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Quotes by Thomas Paine

Quotes by Thomas Paine. These quotes are from Paine's own letters and writings between the years 1793 and 1806. Many of these Quotes by Thomas Paine come from his work The Age of Reason which he wrote to counter the promotion of athetism in the French Revolution. Paine was a deist and therefore believed in a Creator, but did not believe in the divine inspiration of the Bible. This caused him to receive strong criticism from the same Founding Fathers who had praised his earlier works Common Sense and The American Crisis, which helped fuel the American Revolution. These Quotes by Thomas Paine are listed chronologically with links to more before this period at the bottom.


Thomas Paine
Thomas Paine


Quotes by Thomas Paine

"I believe in one God and no more, and I hope for happiness beyond this life. I believe in the equality of man; and I believe that religious duties consist in doing justice, loving mercy, and endeavoring to make our fellow creatures happy." - The Age of Reason, Part 1, 1793

"If Jesus Christ was the being which those Mythologists tell us he was, and that he came into this world to suffer, which is a word they sometimes use instead of to die, the only real suffering he could have endured, would have been to live. His existence here was a state of exilement or transportation from Heaven, and the way back to his original country was to die. In fine, everything in this strange system is the reverse of what it pretends to be." - The Age of Reason, Part 1, 1793

"The doctrine of redemption is founded on a mere pecuniary idea corresponding to that of a debt which another person might pay; and as this pecuniary idea corresponds again with the system of second redemption, obtained through the means of money given to the Church for pardons, the probability is that the same persons fabricated both the one and the other of those theories; and that, in truth there is no such thing as redemption - that it is fabulous, and that man stands in the same relative condition with his Maker as he ever did stand since man existed, and that it is his greatest consolation to think so." - The Age of Reason, Part 1, 1793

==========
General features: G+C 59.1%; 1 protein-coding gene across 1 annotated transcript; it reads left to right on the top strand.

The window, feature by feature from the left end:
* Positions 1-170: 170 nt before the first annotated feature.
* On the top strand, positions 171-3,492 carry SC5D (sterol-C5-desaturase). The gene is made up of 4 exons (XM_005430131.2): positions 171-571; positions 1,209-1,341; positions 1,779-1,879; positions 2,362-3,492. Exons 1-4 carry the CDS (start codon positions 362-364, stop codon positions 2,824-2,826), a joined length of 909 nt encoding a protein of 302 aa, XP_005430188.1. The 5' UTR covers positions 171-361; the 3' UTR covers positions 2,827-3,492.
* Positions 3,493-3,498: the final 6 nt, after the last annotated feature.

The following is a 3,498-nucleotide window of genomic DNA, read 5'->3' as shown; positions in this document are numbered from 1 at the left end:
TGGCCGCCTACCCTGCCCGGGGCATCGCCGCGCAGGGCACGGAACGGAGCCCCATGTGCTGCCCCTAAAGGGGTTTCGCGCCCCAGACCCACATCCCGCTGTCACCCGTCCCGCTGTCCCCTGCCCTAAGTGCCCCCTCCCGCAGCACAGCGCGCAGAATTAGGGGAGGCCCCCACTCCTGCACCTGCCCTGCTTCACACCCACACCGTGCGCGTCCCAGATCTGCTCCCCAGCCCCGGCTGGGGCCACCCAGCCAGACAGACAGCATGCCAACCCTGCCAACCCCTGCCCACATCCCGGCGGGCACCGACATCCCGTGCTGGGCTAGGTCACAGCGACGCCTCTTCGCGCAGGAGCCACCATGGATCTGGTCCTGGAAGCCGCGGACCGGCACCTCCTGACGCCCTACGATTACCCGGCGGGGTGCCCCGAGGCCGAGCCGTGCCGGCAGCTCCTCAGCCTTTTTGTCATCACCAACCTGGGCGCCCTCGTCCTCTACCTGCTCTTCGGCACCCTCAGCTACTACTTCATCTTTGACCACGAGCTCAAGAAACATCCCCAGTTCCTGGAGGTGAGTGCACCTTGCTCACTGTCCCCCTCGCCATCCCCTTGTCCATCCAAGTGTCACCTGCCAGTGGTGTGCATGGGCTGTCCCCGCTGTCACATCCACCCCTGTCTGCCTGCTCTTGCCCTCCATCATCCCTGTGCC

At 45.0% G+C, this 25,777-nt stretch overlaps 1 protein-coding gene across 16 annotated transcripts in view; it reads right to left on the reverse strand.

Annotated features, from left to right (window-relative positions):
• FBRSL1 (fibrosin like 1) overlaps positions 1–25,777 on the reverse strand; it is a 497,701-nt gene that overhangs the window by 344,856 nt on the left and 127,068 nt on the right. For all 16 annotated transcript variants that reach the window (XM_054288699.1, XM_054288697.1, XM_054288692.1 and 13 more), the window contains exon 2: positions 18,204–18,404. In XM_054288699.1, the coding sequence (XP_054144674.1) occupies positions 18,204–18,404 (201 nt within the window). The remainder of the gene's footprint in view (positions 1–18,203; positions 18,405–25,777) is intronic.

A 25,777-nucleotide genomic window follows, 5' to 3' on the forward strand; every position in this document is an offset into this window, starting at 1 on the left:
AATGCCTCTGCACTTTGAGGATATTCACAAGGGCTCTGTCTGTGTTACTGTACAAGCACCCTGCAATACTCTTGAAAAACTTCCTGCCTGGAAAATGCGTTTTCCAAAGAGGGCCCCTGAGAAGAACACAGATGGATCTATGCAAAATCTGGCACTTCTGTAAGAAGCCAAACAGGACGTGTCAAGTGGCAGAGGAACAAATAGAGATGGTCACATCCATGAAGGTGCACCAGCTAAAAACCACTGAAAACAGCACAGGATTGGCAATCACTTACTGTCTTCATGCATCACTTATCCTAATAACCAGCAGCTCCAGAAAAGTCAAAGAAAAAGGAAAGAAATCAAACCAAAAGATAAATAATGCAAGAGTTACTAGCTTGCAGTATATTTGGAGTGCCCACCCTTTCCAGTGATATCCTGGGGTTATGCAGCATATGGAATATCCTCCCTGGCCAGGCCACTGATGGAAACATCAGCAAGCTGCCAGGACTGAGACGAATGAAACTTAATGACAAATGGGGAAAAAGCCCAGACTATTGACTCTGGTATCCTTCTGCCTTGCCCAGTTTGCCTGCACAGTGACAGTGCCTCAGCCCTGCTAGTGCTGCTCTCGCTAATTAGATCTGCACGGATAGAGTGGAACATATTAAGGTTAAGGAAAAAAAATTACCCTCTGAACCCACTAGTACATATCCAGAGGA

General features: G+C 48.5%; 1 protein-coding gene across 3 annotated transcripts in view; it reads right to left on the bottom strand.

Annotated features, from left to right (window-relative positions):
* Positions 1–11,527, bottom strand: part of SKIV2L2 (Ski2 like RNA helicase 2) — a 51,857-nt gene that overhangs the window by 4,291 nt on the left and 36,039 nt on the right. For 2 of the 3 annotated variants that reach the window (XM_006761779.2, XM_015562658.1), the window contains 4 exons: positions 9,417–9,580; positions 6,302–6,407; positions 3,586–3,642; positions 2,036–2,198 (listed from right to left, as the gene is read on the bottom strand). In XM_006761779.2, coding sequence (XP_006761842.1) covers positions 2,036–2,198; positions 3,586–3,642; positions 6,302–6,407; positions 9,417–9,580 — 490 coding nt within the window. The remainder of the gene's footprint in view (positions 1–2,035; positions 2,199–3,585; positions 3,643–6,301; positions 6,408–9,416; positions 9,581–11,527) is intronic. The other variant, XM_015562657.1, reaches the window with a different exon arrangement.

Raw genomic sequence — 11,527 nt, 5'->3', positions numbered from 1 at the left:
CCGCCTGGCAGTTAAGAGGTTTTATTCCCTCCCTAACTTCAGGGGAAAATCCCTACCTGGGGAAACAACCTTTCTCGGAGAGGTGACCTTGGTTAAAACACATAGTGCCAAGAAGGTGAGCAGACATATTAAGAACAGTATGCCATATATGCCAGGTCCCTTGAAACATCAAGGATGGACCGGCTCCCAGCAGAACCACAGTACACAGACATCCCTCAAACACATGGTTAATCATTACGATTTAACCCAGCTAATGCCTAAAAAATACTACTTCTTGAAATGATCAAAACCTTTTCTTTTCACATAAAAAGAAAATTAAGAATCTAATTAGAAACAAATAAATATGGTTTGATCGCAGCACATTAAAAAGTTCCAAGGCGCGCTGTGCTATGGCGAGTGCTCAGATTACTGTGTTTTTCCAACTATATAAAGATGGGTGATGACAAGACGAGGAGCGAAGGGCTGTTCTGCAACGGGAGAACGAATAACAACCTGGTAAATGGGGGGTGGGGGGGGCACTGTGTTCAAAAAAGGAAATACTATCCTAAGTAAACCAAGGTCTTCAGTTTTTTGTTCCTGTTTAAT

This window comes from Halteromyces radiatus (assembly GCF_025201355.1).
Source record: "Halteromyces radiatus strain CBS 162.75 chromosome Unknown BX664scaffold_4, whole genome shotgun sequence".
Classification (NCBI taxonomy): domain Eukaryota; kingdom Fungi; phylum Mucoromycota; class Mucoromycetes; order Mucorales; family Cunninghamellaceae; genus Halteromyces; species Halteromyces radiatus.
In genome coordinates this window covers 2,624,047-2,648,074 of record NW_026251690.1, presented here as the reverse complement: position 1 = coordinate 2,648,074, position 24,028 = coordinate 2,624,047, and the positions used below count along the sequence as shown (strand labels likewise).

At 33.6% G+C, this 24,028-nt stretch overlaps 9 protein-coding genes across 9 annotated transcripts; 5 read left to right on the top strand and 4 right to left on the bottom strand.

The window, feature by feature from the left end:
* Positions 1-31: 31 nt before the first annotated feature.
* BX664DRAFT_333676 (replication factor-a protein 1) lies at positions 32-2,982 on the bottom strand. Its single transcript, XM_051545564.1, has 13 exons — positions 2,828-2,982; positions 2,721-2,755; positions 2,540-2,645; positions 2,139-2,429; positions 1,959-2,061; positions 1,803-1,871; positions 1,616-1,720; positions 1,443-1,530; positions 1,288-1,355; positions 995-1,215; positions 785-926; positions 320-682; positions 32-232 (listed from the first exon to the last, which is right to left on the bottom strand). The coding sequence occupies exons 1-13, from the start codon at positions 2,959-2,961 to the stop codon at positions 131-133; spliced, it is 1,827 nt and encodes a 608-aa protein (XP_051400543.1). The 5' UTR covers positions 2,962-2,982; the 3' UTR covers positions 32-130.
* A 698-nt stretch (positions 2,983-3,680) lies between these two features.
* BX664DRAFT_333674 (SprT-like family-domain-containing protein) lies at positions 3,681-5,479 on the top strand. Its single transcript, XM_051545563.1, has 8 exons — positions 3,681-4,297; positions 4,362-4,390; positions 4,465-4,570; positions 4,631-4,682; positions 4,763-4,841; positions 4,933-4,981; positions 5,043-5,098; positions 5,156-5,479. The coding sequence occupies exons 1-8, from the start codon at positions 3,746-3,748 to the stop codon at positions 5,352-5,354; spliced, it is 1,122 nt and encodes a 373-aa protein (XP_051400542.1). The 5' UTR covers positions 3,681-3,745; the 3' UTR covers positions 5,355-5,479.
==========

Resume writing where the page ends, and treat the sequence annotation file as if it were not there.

"...for what is the amount of all his prayers but an attempt to make the Almighty change his mind, and act otherwise than he does? It is as if he were to say: Thou knowest not so well as I." - The Age of Reason, Part 1, 1793

"The word of god is the creation we behold and it is in this word, which no human invention can counterfeit or alter, that God speaketh universally to man." - The Age of Reason, Part 1, 1793

"I do not believe in the creed professed by the Jewish church, by the Roman church, by the Greek church, by the Turkish church, by the Protestant church, nor by any church that I know of. My own mind is my own church." - The Age of Reason, Part 1, 1793

"It is only by the exercise of reason that man can discover God." - The Age of Reason, Part 1, 1793

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Quotes by Thomas Paine

Common Sense by Thomas Paine
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of Common Sense by
Thomas Paine
"What more does man want to know than that the hand or power that made these things is divine, is omnipotent? Let him believe this with the force it is impossible to repel, if he permits his reason to act, and his rule of moral life will follow of course." - The Age of Reason, Part 1, 1793

"As to the Christian system of faith, it appears to me as a species of Atheism - a sort of religious denial of God. It professes to believe in a man rather than in God. It is a compound made up chiefly of Manism with but little Deism, and is as near to Atheism as twilight is to darkness. It introduces between man and his Maker an opaque body, which it calls a Redeemer, as the moon introduces her opaque self between the earth and the sun, and it produces by this means a religious, or an irreligious, eclipse of light. It has put the whole orbit of reason into shade." - The Age of Reason, Part 1, 1793

"That which is now called natural philosophy, embracing the whole circle of science, of which astronomy occupies the chief place, is the study of the works of God, and of the power and wisdom of God in his works, and is the true theology." - The Age of Reason, Part 1, 1793

"It is with a pious fraud as with a bad action; it begets a calamitous necessity of going on." - The Age of Reason, Part 1, 1793

"The Book of Job and the 19th Psalm, which even the Church admits to be more ancient than the chronological order in which they stand in the book called the Bible, are theological orations conformable to the original system of theology. The internal evidence of those orations proves to a demonstration that the study and contemplation of the works of creation, and of the power and wisdom of God, revealed and manifested in those works, made a great part in the religious devotion of the times in which they were written; and it was this devotional study and contemplation that led to the discovery of the principles upon which what are now called sciences are established; and it is to the discovery of these principles that almost all the arts that contribute to the convenience of human life owe their existence. Every principal art has some science for its parent, though the person who mechanically performs the work does not always, and but very seldom, perceive the connection." - The Age of Reason, Part 1, 1793